| 29 May 1998
For Immediate Release
Sighting of NEAR Spacecraft Sets Distance Record
As the Near Earth Asteroid Rendezvous (NEAR) spacecraft silently races toward asteroid 433 Eros, it is making interplanetary history. An April 1 sighting from an Earth-based telescope made NEAR the most distant man-made object ever detected by optical means.
The spacecraft was seen by Gordon Garradd of Loomberah, New South Wales, Australia, at 20,909,000 miles (33,650,000 kilometers) from Earth. Garradd was aided by NEAR's 100 square feet of solar panels that fortuitously reflected sunlight directly at Earth for a few minutes following the spacecraft's successful 12th trajectory correction maneuver.
The previous record for sighting of a man-made object was the detection of the Galileo spacecraft several days before its second Earth swingby on Dec. 8, 1992. Galileo was imaged at a distance of 8.06 million kilometers with the University of Arizona's 70-inch Spacewatch telescope.
NEAR, now traveling at approximately 30 thousand mph (relative to Earth), has completed more than 1 billion miles of its journey since its launch on Feb. 17, 1996, and is more than halfway to a Jan. 10, 1999, rendezvous with asteroid 433 Eros. NEAR will be the first spacecraft to orbit an asteroid and to study its composition and characteristics at close range (as close as 9 miles from the surface).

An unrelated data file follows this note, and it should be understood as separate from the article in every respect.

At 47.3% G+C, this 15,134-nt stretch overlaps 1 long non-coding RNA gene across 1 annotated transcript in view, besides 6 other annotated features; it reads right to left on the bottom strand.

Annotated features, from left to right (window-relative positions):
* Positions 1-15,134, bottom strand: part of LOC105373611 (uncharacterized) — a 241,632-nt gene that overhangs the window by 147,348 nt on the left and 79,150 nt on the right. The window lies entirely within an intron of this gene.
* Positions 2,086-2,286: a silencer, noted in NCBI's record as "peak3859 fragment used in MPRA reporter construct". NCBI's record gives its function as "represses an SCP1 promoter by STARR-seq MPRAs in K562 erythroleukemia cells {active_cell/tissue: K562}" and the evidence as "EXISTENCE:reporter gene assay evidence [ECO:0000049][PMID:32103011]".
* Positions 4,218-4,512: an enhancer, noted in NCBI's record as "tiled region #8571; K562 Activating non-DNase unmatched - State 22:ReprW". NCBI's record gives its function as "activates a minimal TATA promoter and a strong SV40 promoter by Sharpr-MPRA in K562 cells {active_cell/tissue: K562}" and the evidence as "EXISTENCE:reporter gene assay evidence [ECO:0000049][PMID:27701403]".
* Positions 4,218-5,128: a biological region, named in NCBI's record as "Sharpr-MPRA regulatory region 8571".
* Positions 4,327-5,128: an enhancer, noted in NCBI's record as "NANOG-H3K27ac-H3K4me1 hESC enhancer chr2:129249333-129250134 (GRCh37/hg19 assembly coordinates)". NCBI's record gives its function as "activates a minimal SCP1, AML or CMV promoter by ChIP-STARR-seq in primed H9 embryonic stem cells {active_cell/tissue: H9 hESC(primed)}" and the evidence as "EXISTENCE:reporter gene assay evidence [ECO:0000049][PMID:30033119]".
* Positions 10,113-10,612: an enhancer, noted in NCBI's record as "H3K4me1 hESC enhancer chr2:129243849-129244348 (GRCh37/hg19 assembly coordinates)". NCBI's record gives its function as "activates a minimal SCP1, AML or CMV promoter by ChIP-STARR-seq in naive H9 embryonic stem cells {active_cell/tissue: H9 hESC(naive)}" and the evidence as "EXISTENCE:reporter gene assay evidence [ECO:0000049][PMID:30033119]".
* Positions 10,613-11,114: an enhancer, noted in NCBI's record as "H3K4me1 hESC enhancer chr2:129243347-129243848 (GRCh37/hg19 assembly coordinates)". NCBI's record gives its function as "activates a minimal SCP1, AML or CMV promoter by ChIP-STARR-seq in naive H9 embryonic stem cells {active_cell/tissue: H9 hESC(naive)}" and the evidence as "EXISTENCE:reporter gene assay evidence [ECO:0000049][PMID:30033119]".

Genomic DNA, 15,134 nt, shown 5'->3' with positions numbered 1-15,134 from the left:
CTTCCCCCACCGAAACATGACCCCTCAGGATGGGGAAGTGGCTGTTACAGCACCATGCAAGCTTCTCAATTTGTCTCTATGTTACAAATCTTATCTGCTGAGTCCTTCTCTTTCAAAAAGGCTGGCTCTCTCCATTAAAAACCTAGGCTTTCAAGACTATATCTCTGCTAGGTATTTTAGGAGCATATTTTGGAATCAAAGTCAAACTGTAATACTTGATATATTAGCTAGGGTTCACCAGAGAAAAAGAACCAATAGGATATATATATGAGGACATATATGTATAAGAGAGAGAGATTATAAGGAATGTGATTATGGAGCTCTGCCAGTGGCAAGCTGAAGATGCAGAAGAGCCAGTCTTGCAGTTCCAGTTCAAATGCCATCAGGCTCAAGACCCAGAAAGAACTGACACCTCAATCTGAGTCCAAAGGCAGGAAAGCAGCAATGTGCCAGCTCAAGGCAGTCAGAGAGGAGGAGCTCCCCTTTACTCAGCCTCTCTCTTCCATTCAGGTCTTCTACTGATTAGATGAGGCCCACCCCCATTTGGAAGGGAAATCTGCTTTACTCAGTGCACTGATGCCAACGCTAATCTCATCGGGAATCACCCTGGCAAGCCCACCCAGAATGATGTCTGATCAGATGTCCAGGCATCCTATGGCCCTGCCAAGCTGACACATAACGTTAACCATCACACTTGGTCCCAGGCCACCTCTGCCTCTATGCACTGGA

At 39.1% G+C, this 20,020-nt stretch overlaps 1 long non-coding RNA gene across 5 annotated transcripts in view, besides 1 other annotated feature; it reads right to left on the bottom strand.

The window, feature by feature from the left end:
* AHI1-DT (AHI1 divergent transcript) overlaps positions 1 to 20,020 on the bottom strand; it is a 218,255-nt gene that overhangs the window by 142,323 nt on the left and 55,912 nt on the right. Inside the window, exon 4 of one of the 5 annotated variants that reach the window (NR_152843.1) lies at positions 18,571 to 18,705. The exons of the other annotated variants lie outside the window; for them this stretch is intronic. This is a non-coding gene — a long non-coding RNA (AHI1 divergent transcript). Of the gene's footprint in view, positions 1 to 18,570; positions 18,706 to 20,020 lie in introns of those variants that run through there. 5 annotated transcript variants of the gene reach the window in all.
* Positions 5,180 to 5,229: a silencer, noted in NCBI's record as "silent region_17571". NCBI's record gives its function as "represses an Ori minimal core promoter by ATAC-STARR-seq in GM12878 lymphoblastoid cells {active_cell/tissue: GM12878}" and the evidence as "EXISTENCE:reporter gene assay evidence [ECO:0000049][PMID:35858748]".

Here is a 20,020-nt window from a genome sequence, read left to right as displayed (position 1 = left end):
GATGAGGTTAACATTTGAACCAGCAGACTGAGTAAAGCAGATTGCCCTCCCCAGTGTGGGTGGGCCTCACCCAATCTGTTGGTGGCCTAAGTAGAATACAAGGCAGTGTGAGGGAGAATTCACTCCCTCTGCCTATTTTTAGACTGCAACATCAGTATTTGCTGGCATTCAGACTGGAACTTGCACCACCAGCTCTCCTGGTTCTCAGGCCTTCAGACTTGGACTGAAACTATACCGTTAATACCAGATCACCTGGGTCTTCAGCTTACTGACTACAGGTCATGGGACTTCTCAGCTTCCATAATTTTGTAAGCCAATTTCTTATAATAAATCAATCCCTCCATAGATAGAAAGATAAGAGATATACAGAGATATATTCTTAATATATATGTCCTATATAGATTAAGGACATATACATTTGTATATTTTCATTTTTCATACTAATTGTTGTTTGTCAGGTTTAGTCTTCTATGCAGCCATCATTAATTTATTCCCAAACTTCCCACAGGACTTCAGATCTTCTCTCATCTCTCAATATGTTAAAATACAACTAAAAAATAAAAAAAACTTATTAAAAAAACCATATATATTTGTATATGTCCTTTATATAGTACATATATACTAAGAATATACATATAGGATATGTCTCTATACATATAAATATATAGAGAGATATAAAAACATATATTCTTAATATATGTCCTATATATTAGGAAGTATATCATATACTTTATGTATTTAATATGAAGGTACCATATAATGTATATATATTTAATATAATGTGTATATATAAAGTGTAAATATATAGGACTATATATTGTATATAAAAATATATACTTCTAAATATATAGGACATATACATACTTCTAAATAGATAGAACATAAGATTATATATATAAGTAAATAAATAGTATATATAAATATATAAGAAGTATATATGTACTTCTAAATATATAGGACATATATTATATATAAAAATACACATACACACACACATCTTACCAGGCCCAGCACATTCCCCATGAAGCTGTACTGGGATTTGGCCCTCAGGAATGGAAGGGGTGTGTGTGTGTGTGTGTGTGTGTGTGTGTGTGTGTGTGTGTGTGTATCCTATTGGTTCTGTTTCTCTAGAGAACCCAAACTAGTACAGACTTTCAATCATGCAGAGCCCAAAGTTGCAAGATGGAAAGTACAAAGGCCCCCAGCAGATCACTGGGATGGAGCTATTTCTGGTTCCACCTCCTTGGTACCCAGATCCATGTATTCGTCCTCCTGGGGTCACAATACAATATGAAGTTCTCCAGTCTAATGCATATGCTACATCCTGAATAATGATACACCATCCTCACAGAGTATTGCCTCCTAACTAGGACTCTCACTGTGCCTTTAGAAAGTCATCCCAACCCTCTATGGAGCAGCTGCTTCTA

David Dunham of the APL Mission Design Team says, "Excitement is building among the NEAR operations and science teams now that NEAR has literally turned the corner with last January's Earth swingby and is now closing in on Eros." Rendezvous activities are well under way, he says. "It's the last leg of NEAR's interplanetary journey, and work is nearly complete on the complex plans for the Eros rendezvous and early orbital phase operations."
NEAR, the first spacecraft powered by solar cells to operate beyond the orbit of Mars, has already experienced a cosmic encounter. On June 27, 1997, NEAR flew by asteroid 253 Mathilde coming to within approximately 750 miles (1200 kilometers), the closest ever to an asteroid. A deep-space maneuver on July 3, 1997, took NEAR back toward Earth for a slinghot gravity assist that put the spacecraft on target for Eros.
The next significant event of the NEAR mission is the detection of Eros by the spacecraft, which is expected to take place on Aug. 13 of this year, the 100th anniversary of the asteroid's discovery.
NEAR was the first launch in NASA's Discovery Program of low-cost, small-scale planetary missions. The spacecraft was built by The Johns Hopkins University Applied Physics Laboratory, Laurel, Md., which is also managing the mission.
Visit the NEAR Web site at: http://near.jhuapl.edu
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